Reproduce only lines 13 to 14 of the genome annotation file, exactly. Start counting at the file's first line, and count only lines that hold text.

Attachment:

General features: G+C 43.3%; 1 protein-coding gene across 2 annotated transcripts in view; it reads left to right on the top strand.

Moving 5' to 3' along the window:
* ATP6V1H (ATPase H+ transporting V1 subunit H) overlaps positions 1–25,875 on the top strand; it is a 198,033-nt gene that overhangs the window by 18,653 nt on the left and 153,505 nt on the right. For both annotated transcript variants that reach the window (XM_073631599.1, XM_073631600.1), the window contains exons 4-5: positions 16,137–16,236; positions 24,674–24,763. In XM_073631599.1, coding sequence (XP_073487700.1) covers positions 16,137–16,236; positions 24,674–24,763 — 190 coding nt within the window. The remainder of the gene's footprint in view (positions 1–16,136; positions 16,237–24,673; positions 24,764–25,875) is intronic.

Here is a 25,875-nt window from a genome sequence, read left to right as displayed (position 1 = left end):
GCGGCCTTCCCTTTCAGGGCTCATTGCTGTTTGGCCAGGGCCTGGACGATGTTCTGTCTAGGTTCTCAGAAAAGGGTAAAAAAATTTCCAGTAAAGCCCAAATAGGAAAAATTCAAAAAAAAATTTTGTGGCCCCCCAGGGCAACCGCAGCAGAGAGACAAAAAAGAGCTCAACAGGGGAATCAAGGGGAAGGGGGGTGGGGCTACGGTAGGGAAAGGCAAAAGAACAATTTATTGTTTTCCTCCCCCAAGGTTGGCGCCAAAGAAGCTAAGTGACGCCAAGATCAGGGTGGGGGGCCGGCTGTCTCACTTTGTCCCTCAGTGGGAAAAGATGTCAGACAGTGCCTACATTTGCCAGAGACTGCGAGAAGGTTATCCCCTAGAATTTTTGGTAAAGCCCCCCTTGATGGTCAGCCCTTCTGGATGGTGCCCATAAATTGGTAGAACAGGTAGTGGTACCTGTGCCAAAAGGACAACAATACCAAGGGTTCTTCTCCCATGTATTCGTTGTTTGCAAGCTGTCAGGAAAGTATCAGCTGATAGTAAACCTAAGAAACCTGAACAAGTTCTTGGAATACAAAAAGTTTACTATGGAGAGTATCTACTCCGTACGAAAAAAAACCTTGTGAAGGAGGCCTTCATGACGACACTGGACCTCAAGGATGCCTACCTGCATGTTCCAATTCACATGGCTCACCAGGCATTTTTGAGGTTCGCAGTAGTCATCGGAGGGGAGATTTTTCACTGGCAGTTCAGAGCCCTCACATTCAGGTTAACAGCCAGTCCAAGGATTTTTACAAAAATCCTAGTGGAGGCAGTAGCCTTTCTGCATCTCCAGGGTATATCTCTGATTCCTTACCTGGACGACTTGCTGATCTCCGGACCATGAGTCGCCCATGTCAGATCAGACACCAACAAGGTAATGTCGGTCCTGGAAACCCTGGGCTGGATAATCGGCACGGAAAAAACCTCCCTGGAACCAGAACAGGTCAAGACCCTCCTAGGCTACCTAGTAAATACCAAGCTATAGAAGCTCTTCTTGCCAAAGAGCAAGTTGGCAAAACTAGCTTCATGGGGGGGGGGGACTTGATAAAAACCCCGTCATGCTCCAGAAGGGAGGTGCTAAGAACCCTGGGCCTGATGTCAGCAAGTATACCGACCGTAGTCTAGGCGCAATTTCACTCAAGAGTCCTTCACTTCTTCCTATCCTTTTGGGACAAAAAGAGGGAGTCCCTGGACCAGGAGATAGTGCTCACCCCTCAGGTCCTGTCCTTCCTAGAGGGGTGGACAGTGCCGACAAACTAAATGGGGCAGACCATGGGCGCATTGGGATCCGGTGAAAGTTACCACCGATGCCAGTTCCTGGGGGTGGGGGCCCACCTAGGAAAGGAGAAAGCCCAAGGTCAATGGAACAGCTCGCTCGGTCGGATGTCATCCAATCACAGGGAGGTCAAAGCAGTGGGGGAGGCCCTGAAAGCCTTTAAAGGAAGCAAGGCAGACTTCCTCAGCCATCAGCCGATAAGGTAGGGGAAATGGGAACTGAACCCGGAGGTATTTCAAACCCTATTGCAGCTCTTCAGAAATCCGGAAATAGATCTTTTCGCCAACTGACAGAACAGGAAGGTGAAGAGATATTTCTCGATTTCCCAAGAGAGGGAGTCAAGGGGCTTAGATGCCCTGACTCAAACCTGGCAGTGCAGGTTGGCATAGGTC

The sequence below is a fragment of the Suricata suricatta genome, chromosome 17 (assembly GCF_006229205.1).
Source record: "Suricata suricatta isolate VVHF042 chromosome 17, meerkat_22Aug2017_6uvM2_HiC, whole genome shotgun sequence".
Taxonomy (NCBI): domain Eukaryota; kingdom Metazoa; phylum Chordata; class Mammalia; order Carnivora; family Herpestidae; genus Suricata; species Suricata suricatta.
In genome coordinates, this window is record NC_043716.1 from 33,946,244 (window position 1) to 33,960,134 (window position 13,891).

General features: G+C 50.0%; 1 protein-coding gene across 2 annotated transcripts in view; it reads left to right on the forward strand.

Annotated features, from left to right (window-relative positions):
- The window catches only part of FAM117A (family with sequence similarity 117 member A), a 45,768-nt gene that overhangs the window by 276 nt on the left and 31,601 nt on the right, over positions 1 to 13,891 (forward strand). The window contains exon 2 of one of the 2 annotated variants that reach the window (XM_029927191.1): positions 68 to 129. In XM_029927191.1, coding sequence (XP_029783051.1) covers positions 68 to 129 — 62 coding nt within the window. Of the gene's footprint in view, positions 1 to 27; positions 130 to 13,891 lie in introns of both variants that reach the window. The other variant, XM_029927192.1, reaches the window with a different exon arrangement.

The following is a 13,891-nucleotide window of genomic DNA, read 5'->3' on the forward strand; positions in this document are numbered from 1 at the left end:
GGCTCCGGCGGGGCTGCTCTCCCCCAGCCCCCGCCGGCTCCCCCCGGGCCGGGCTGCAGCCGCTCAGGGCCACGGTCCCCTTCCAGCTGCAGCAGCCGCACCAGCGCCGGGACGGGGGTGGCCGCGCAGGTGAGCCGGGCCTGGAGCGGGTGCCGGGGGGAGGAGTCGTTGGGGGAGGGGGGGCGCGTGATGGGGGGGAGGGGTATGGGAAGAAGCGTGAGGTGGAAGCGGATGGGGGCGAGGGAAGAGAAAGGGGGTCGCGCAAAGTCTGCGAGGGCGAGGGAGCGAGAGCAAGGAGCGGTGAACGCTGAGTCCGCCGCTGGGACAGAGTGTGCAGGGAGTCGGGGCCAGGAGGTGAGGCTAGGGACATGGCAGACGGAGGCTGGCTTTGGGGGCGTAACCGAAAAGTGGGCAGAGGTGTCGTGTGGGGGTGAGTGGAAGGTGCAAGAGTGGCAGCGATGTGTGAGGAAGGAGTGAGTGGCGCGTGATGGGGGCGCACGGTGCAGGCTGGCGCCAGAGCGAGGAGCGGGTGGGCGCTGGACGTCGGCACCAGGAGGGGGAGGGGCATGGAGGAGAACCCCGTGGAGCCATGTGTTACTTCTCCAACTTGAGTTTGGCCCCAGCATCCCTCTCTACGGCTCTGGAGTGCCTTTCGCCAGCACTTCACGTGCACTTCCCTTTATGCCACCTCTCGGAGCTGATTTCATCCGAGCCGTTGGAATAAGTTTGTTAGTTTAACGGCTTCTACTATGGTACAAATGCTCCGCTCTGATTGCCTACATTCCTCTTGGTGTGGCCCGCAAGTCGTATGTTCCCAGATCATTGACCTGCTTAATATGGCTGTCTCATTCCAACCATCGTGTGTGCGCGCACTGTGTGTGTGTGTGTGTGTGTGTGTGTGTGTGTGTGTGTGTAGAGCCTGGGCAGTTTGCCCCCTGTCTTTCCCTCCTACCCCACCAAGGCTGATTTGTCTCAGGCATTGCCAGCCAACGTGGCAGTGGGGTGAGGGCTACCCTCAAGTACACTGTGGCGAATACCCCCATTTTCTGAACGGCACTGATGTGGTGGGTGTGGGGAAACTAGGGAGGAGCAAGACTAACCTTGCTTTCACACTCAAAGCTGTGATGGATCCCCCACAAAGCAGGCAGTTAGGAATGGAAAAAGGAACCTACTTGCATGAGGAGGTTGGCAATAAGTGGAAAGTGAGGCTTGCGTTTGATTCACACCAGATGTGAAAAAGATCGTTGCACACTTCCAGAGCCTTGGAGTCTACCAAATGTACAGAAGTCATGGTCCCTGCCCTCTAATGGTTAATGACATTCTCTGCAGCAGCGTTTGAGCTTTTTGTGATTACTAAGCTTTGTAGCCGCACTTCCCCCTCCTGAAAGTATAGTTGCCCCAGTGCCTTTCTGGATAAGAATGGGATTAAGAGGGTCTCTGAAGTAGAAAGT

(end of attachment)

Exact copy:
The following is a 13,891-nucleotide window of genomic DNA, read 5'->3' on the forward strand; positions in this document are numbered from 1 at the left end:
GGCTCCGGCGGGGCTGCTCTCCCCCAGCCCCCGCCGGCTCCCCCCGGGCCGGGCTGCAGCCGCTCAGGGCCACGGTCCCCTTCCAGCTGCAGCAGCCGCACCAGCGCCGGGACGGGGGTGGCCGCGCAGGTGAGCCGGGCCTGGAGCGGGTGCCGGGGGGAGGAGTCGTTGGGGGAGGGGGGGCGCGTGATGGGGGGGAGGGGTATGGGAAGAAGCGTGAGGTGGAAGCGGATGGGGGCGAGGGAAGAGAAAGGGGGTCGCGCAAAGTCTGCGAGGGCGAGGGAGCGAGAGCAAGGAGCGGTGAACGCTGAGTCCGCCGCTGGGACAGAGTGTGCAGGGAGTCGGGGCCAGGAGGTGAGGCTAGGGACATGGCAGACGGAGGCTGGCTTTGGGGGCGTAACCGAAAAGTGGGCAGAGGTGTCGTGTGGGGGTGAGTGGAAGGTGCAAGAGTGGCAGCGATGTGTGAGGAAGGAGTGAGTGGCGCGTGATGGGGGCGCACGGTGCAGGCTGGCGCCAGAGCGAGGAGCGGGTGGGCGCTGGACGTCGGCACCAGGAGGGGGAGGGGCATGGAGGAGAACCCCGTGGAGCCATGTGTTACTTCTCCAACTTGAGTTTGGCCCCAGCATCCCTCTCTACGGCTCTGGAGTGCCTTTCGCCAGCACTTCACGTGCACTTCCCTTTATGCCACCTCTCGGAGCTGATTTCATCCGAGCCGTTGGAATAAGTTTGTTAGTTTAACGGCTTCTACTATGGTACAAATGCTCCGCTCTGATTGCCTACATTCCTCTTGGTGTGGCCCGCAAGTCGTATGTTCCCAGATCATTGACCTGCTTAATATGGCTGTCTCATTCCAACCATCGTGTGTGCGCGCACTGTGTGTGTGTGTGTGTGTGTGTGTGTGTGTGTGTGTGTGTAGAGCCTGGGCAGTTTGCCCCCTGTCTTTCCCTCCTACCCCACCAAGGCTGATTTGTCTCAGGCATTGCCAGCCAACGTGGCAGTGGGGTGAGGGCTACCCTCAAGTACACTGTGGCGAATACCCCCATTTTCTGAACGGCACTGATGTGGTGGGTGTGGGGAAACTAGGGAGGAGCAAGACTAACCTTGCTTTCACACTCAAAGCTGTGATGGATCCCCCACAAAGCAGGCAGTTAGGAATGGAAAAAGGAACCTACTTGCATGAGGAGGTTGGCAATAAGTGGAAAGTGAGGCTTGCGTTTGATTCACACCAGATGTGAAAAAGATCGTTGCACACTTCCAGAGCCTTGGAGTCTACCAAATGTACAGAAGTCATGGTCCCTGCCCTCTAATGGTTAATGACATTCTCTGCAGCAGCGTTTGAGCTTTTTGTGATTACTAAGCTTTGTAGCCGCACTTCCCCCTCCTGAAAGTATAGTTGCCCCAGTGCCTTTCTGGATAAGAATGGGATTAAGAGGGTCTCTGAAGTAGAAAGT